9. Sylvia Plath

    Sylvia Plath famously collected her letters, and said: "I love my rejection slips. They show me I try." She was even being sent them after her suicide. Here's an example of one from the New Yorker.

    10. Walt Disney

    Getty Images / Hulton Archive

    Yup, the story has it that Disney was turned down by 302 bankers while trying to get funding for Disneyland in Anaheim, California. It eventually opened in 1955 at a cost of $17m. He was also reportedly fired from his local newspaper because, according to his editor, he "lacked imagination and had no good ideas".

    11. Oprah Winfrey

    Getty Images / David A. Smith

    Oprah Winfrey had a tough enough upbringing to begin with, having been sexually abused as a child and having lost a baby aged 14, but her biggest professional failure came just a few months after taking a job as a news anchor in Baltimore – she claims she faced sexism and was mistreated before being fired.

    12. Steven Spielberg

    Getty Images / Jason Merritt

    Spielberg twice applied to the University of Southern California (USC) School of Cinema Arts, and was turned down on both occasions. He'd later receive an honorary degree from the university.

    13. Sylvester Stallone

    Getty Images / Ernesto Ruscio

    Stallone was once so short of cash he sold his dog for $50, but a week later he'd sold the script for Rocky, so he bought it back for $3,000 – as the man he'd sold it to didn't want to give it back.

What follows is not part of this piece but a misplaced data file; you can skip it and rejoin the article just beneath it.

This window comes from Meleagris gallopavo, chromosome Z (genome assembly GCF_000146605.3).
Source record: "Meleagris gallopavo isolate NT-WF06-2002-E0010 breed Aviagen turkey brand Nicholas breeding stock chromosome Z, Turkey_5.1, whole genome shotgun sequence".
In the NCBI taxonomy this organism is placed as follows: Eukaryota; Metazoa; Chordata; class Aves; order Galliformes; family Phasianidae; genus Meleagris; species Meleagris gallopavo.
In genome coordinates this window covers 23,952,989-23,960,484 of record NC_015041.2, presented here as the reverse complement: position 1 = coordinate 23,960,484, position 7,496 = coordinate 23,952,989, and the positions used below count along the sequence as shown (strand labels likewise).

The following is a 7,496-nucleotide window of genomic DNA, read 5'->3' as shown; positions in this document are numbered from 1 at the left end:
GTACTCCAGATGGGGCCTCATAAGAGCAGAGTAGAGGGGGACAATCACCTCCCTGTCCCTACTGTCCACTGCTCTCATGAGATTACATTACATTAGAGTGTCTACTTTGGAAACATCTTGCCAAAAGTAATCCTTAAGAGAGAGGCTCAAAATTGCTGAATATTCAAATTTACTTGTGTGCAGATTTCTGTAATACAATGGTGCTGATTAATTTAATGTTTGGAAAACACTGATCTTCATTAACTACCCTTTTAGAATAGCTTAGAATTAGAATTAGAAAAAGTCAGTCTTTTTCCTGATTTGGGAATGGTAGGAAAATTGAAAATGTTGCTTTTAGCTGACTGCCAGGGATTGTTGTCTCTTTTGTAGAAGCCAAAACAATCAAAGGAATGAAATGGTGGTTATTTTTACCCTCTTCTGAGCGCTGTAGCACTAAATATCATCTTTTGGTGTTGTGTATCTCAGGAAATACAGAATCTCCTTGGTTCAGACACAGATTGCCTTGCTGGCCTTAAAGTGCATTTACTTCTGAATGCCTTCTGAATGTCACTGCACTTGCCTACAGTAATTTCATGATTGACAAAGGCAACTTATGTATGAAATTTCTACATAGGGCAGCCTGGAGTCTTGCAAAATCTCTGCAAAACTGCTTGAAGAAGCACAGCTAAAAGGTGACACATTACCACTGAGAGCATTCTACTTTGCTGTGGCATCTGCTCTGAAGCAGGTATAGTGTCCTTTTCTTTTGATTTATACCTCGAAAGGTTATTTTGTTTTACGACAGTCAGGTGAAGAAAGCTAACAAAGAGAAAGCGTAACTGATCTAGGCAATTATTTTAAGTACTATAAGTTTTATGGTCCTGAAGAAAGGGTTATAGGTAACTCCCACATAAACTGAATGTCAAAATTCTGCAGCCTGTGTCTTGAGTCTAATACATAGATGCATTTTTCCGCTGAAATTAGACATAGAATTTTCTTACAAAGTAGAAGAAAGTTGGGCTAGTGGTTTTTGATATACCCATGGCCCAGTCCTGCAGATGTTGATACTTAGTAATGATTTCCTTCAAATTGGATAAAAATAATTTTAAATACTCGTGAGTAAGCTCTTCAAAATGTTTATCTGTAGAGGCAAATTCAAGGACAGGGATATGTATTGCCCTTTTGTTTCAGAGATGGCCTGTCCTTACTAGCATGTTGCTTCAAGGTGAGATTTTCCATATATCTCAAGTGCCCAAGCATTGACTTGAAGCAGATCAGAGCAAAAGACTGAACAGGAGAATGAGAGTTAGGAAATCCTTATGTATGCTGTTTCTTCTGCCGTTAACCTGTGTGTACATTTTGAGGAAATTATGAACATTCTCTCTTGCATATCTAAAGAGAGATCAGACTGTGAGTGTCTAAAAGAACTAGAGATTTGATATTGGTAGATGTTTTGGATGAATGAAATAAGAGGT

Stallone told Shortlist: "I went to see Little Jimmy [the man he sold the dog to] and begged for the dog back. He lined up his children. 'Oh my kids love the dog.' I said, 'You’ve only had him for a fuckin’ week!' He wanted to fight me and he said he was gonna kill me – he was a crazy little person! I couldn’t fight him – they’d arrest me – so I offered to pay double. Anyway, $3,000 and several threats later…" He went on to add that "Little Jimmy" ended up in the movie, so they clearly patched it up.

    14. Jay Z

    Getty Images / Chris Weeks

    Speaking about selling his first record from the back of a car, Jay Z told the BBC that "We knew we had something the people wanted, so instead of quitting we built it ourselves." As the BBC notes, he and his friends "used the same street entrepreneurial skills they had used to sell drugs in Brooklyn's Marcy Projects".

    For a man who'd grown up in the Marcy Projects at the height of the crack epidemic and was shot at three times, perhaps breaking the record industry was one of the least daunting challenges he'd faced.

    15. Simon Cowell

    Getty Images / Stuart C. Wilson

    Back in 2012, Cowell told the Daily Mail: "I’ve had many failures. The biggest were at times when I believed my own hype. I’d had smaller failures, signing bands that didn’t work, but my record company going bust, that was the first big one.

    I was a typical '80s cliché. I had the cars, the house, the image and everything was beyond my means. I spent too much time at parties and then everything imploded."

    He actually ended up declaring bankruptcy and moving back home with his parents. He's also revealed that he was thrown out of a meeting with an American network while pitching Pop Idol.

    16. Larry David

    Getty Images for NRDC Bryan Bedder

    David was an unsuccessful stand-up comedian, and during his stint on Saturday Night Live he once only managed to get one sketch in an entire season. It was only in his forties that he achieved success with Seinfeld, and even then his mother still worried about his future.

    17. Most authors


    In this infographic you can see exactly how many years of writing – and failure – it took most authors before they finally published their most famous novels.